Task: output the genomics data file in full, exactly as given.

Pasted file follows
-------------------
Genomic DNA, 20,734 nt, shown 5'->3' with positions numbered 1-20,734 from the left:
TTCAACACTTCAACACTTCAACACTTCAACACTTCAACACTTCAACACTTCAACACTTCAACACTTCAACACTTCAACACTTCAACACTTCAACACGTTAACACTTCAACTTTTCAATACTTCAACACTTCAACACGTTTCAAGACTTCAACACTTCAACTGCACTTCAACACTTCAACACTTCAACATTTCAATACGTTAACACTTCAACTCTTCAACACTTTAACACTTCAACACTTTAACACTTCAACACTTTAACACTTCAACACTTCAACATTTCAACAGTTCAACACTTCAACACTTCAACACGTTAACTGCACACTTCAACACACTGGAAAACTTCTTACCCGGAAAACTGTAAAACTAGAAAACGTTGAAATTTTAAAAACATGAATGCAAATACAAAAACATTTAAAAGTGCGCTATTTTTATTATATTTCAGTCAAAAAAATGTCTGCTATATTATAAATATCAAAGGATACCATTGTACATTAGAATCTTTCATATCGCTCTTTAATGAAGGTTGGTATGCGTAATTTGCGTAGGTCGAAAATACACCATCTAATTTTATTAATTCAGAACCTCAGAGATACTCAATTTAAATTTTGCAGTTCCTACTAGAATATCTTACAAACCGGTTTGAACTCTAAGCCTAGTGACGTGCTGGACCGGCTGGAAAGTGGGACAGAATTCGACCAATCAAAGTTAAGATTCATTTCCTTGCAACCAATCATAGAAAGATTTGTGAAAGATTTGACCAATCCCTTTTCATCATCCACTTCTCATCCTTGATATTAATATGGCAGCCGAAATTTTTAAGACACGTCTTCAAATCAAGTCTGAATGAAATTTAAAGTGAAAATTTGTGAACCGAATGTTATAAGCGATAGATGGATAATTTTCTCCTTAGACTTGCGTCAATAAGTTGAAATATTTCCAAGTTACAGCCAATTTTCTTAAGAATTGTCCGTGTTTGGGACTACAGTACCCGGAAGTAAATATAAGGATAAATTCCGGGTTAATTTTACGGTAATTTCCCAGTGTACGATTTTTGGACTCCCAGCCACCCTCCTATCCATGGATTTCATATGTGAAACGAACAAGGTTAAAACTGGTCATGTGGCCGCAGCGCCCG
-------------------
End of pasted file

Genomic DNA, 20,734 nt, shown 5'->3' with positions numbered 1-20,734 from the left:
TTCAACACTTCAACACTTCAACACTTCAACACTTCAACACTTCAACACTTCAACACTTCAACACTTCAACACTTCAACACTTCAACACTTCAACACGTTAACACTTCAACTTTTCAATACTTCAACACTTCAACACGTTTCAAGACTTCAACACTTCAACTGCACTTCAACACTTCAACACTTCAACATTTCAATACGTTAACACTTCAACTCTTCAACACTTTAACACTTCAACACTTTAACACTTCAACACTTTAACACTTCAACACTTCAACATTTCAACAGTTCAACACTTCAACACTTCAACACGTTAACTGCACACTTCAACACACTGGAAAACTTCTTACCCGGAAAACTGTAAAACTAGAAAACGTTGAAATTTTAAAAACATGAATGCAAATACAAAAACATTTAAAAGTGCGCTATTTTTATTATATTTCAGTCAAAAAAATGTCTGCTATATTATAAATATCAAAGGATACCATTGTACATTAGAATCTTTCATATCGCTCTTTAATGAAGGTTGGTATGCGTAATTTGCGTAGGTCGAAAATACACCATCTAATTTTATTAATTCAGAACCTCAGAGATACTCAATTTAAATTTTGCAGTTCCTACTAGAATATCTTACAAACCGGTTTGAACTCTAAGCCTAGTGACGTGCTGGACCGGCTGGAAAGTGGGACAGAATTCGACCAATCAAAGTTAAGATTCATTTCCTTGCAACCAATCATAGAAAGATTTGTGAAAGATTTGACCAATCCCTTTTCATCATCCACTTCTCATCCTTGATATTAATATGGCAGCCGAAATTTTTAAGACACGTCTTCAAATCAAGTCTGAATGAAATTTAAAGTGAAAATTTGTGAACCGAATGTTATAAGCGATAGATGGATAATTTTCTCCTTAGACTTGCGTCAATAAGTTGAAATATTTCCAAGTTACAGCCAATTTTCTTAAGAATTGTCCGTGTTTGGGACTACAGTACCCGGAAGTAAATATAAGGATAAATTCCGGGTTAATTTTACGGTAATTTCCCAGTGTACGATTTTTGGACTCCCAGCCACCCTCCTATCCATGGATTTCATATGTGAAACGAACAAGGTTAAAACTGGTCATGTGGCCGCAGCGCCCG